Finance. I dare you to track, count, and compare the dollars flowing into a given school or a given child's education. I defy you to compare school budgets across districts or states. I challenge you to equalize and rationalize the financing of a district or state education system—and the accounting system that tracks it—in ways that target resources on places and people that need them and that enable those resources—all those resources—to follow kids to the schools they actually attend. What an unfiltered mess!
Leaders. We're beginning to draw principals, superintendents, chancellors, and state chiefs from nontraditional backgrounds, but we haven't turned the corner on education leadership. We still view principals, for example, as chief teachers—and middle managers—rather than the CEOs they need to become if school-level authority is ever to keep up with school-level responsibility. We already hold them accountable as executives, but nothing else about their role has yet caught up.
Curriculum and instruction. "Structural" reformers—I plead guilty to having been one—don't pay nearly enough attention to what's happening in the classroom, in particular to what's being taught (curriculum) and how it's being taught (pedagogy). The fact is that content matters enormously—E.D. Hirsch Jr. of the Core Knowledge Foundation is exactly right about this—and that some instructional methods work better in particular circumstances than others. Both standards-based and choice-based reform have remained largely indifferent to these matters, but that ought not continue.
High-ability students. Smart kids deserve education tailored to their needs and capabilities every bit as much as youngsters with disabilities. And the nation's long-term competitiveness—not to mention the vitality of its culture, the strength of its civic life, and much more—hinges in no small part on educating to the max those girls and boys with exceptional ability. Yet gifted education in America is patchy at best; at worst, it's downright antagonistic to the needs of these kids.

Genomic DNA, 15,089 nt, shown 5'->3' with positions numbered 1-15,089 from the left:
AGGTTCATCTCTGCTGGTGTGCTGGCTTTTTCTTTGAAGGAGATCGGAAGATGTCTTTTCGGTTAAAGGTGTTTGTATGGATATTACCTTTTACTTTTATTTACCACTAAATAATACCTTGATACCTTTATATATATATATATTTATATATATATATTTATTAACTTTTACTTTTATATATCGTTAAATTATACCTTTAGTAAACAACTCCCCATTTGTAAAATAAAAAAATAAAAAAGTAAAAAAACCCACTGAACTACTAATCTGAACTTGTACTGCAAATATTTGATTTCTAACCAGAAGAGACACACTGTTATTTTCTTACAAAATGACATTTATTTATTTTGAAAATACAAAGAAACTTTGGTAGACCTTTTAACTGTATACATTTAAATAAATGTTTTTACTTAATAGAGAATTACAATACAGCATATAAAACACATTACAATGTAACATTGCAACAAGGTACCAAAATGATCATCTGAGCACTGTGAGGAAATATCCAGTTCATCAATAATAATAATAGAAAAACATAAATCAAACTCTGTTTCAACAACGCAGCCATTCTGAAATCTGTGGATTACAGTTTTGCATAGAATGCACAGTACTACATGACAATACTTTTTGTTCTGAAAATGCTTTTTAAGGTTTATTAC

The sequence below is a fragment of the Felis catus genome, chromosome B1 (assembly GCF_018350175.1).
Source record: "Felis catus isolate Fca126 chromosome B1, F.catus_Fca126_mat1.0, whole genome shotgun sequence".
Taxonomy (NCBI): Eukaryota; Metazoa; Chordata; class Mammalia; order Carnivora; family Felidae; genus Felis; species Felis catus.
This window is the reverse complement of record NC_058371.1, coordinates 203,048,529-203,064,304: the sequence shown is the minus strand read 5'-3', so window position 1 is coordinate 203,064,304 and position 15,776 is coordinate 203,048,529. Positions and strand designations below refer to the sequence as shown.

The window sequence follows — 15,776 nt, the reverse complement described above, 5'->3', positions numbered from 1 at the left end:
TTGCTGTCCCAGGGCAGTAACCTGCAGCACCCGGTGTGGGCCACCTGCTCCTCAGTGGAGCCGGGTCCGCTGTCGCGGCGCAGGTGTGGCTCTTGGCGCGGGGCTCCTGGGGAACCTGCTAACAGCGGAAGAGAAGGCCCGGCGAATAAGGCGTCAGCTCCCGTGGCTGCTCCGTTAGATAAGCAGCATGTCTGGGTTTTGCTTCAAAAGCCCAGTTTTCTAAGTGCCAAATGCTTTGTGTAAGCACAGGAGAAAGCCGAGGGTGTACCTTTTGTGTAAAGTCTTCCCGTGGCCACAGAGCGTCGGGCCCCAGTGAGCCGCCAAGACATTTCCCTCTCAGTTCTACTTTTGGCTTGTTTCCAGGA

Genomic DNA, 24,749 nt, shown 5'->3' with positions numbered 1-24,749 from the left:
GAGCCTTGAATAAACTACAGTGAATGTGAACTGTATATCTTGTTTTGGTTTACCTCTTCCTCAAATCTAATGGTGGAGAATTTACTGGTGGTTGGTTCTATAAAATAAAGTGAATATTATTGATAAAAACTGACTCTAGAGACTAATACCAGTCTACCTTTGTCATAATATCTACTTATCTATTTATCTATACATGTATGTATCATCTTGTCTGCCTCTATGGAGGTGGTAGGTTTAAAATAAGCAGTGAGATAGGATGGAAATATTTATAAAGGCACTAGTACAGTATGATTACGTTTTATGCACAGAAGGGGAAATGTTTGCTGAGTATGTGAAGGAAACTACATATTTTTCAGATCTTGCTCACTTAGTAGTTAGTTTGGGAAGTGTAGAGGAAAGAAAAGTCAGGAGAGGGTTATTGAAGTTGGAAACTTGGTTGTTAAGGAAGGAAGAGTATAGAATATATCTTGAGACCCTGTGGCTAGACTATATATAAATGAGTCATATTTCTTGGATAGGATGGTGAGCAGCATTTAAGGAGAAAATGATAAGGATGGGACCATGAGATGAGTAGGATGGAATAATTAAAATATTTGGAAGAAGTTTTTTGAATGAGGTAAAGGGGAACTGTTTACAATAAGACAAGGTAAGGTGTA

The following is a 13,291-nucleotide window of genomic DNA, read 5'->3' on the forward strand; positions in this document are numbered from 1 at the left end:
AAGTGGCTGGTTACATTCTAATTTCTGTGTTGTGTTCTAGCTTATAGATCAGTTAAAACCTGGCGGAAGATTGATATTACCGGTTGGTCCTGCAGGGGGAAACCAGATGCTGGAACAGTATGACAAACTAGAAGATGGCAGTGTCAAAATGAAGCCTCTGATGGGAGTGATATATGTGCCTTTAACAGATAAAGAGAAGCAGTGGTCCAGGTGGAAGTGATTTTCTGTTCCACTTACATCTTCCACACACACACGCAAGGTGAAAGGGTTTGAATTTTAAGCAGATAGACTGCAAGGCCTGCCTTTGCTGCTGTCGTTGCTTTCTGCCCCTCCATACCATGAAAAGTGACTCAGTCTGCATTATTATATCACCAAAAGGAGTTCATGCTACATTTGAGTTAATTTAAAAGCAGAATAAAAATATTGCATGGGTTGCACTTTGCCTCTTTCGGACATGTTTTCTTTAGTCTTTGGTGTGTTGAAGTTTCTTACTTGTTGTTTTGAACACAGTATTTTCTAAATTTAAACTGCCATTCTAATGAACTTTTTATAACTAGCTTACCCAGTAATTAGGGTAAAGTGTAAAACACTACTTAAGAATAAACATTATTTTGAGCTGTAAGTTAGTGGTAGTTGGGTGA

Preparation of educators. How many times do people like former Teachers College President Arthur Levine and organizations like the National Council on Teacher Quality have to document the failings of hundreds upon hundreds of teacher- and principal-preparation programs before this gets tackled as a top-priority reform? Once again, promising alternatives are emerging, and a smallish number of traditional programs do a fine job. But, once again, the typical case is grossly inadequate.
Complacency. Two forms of complacency alarm me. The familiar one is the millions of parents who deplore the condition of American schools in general but are convinced that their own child's school is just fine ("... and that nice Ms. Randolph is so helpful to young Mortimer"). The new one, equally worrying, is reformers who think they've done their job when they get a law passed, an evaluation system created, or a new program launched, and then sit back on their haunches, give short shrift to implementation, and defy anyone who suggests that their proud accomplishment isn't actually working.
Greed. I hail the entry into the education reform camp of entrepreneurs with all their energy, imagination, and venture capital, but I've seen too many examples of their settling for making their venture profitable for shareholders rather than kids. That's not so different from traditional adult interests within the public and nonprofit sectors battling to ensure their own jobs, income, and comfort rather than giving their pupils top priority. A firm that's just in it for the money is as reprehensible as a teachers' union that's in it just to look after its members' pay, pensions, and job security.
That's more than enough to keep the reform army fully engaged for at least another 33 years. I'll march with them as long as I can, as will my Fordham Institute colleagues. This war needs to be won. My grandchildren are counting on it. So will yours.
Vol. 34, Issue 02, Pages 24,28